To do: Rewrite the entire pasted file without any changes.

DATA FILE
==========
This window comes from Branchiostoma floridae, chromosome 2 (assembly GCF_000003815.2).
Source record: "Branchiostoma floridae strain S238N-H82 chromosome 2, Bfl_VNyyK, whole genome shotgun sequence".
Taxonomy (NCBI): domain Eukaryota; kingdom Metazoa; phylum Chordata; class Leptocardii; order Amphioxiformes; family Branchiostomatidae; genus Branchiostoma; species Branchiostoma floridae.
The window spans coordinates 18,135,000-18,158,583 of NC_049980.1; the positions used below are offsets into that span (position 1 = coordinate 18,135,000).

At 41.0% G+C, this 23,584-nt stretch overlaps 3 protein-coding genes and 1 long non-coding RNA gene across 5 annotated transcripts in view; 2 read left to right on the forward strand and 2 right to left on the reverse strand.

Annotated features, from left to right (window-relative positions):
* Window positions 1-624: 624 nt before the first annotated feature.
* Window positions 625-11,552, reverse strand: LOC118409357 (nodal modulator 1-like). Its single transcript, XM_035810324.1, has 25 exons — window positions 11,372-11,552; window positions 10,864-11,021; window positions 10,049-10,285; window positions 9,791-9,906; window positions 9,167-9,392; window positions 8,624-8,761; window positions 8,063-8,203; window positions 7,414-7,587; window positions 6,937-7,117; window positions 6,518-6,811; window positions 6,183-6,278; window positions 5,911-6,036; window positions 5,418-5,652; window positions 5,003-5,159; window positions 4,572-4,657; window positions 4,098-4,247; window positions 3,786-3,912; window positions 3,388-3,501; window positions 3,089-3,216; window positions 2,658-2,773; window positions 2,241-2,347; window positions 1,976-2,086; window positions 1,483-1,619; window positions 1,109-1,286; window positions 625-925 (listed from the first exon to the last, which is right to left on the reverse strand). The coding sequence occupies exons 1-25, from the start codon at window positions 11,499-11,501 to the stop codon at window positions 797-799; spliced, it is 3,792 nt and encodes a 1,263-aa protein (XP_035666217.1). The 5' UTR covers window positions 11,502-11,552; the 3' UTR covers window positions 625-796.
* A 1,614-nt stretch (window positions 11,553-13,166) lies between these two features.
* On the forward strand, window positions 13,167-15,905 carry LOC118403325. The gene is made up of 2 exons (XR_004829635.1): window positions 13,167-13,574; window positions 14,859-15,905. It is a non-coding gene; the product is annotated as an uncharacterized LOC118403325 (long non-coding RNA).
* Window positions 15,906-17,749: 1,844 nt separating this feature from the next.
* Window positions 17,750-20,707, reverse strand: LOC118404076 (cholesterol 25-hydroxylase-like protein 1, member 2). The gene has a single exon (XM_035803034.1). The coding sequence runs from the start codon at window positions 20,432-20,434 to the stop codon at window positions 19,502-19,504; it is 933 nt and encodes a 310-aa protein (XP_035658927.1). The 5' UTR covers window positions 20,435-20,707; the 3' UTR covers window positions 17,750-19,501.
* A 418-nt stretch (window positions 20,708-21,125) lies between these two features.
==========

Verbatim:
This window comes from Branchiostoma floridae, chromosome 2 (assembly GCF_000003815.2).
Source record: "Branchiostoma floridae strain S238N-H82 chromosome 2, Bfl_VNyyK, whole genome shotgun sequence".
Taxonomy (NCBI): domain Eukaryota; kingdom Metazoa; phylum Chordata; class Leptocardii; order Amphioxiformes; family Branchiostomatidae; genus Branchiostoma; species Branchiostoma floridae.
The window spans coordinates 18,135,000-18,158,583 of NC_049980.1; the positions used below are offsets into that span (position 1 = coordinate 18,135,000).

At 41.0% G+C, this 23,584-nt stretch overlaps 3 protein-coding genes and 1 long non-coding RNA gene across 5 annotated transcripts in view; 2 read left to right on the forward strand and 2 right to left on the reverse strand.

Annotated features, from left to right (window-relative positions):
* Window positions 1-624: 624 nt before the first annotated feature.
* Window positions 625-11,552, reverse strand: LOC118409357 (nodal modulator 1-like). Its single transcript, XM_035810324.1, has 25 exons — window positions 11,372-11,552; window positions 10,864-11,021; window positions 10,049-10,285; window positions 9,791-9,906; window positions 9,167-9,392; window positions 8,624-8,761; window positions 8,063-8,203; window positions 7,414-7,587; window positions 6,937-7,117; window positions 6,518-6,811; window positions 6,183-6,278; window positions 5,911-6,036; window positions 5,418-5,652; window positions 5,003-5,159; window positions 4,572-4,657; window positions 4,098-4,247; window positions 3,786-3,912; window positions 3,388-3,501; window positions 3,089-3,216; window positions 2,658-2,773; window positions 2,241-2,347; window positions 1,976-2,086; window positions 1,483-1,619; window positions 1,109-1,286; window positions 625-925 (listed from the first exon to the last, which is right to left on the reverse strand). The coding sequence occupies exons 1-25, from the start codon at window positions 11,499-11,501 to the stop codon at window positions 797-799; spliced, it is 3,792 nt and encodes a 1,263-aa protein (XP_035666217.1). The 5' UTR covers window positions 11,502-11,552; the 3' UTR covers window positions 625-796.
* A 1,614-nt stretch (window positions 11,553-13,166) lies between these two features.
* On the forward strand, window positions 13,167-15,905 carry LOC118403325. The gene is made up of 2 exons (XR_004829635.1): window positions 13,167-13,574; window positions 14,859-15,905. It is a non-coding gene; the product is annotated as an uncharacterized LOC118403325 (long non-coding RNA).
* Window positions 15,906-17,749: 1,844 nt separating this feature from the next.
* Window positions 17,750-20,707, reverse strand: LOC118404076 (cholesterol 25-hydroxylase-like protein 1, member 2). The gene has a single exon (XM_035803034.1). The coding sequence runs from the start codon at window positions 20,432-20,434 to the stop codon at window positions 19,502-19,504; it is 933 nt and encodes a 310-aa protein (XP_035658927.1). The 5' UTR covers window positions 20,435-20,707; the 3' UTR covers window positions 17,750-19,501.
* A 418-nt stretch (window positions 20,708-21,125) lies between these two features.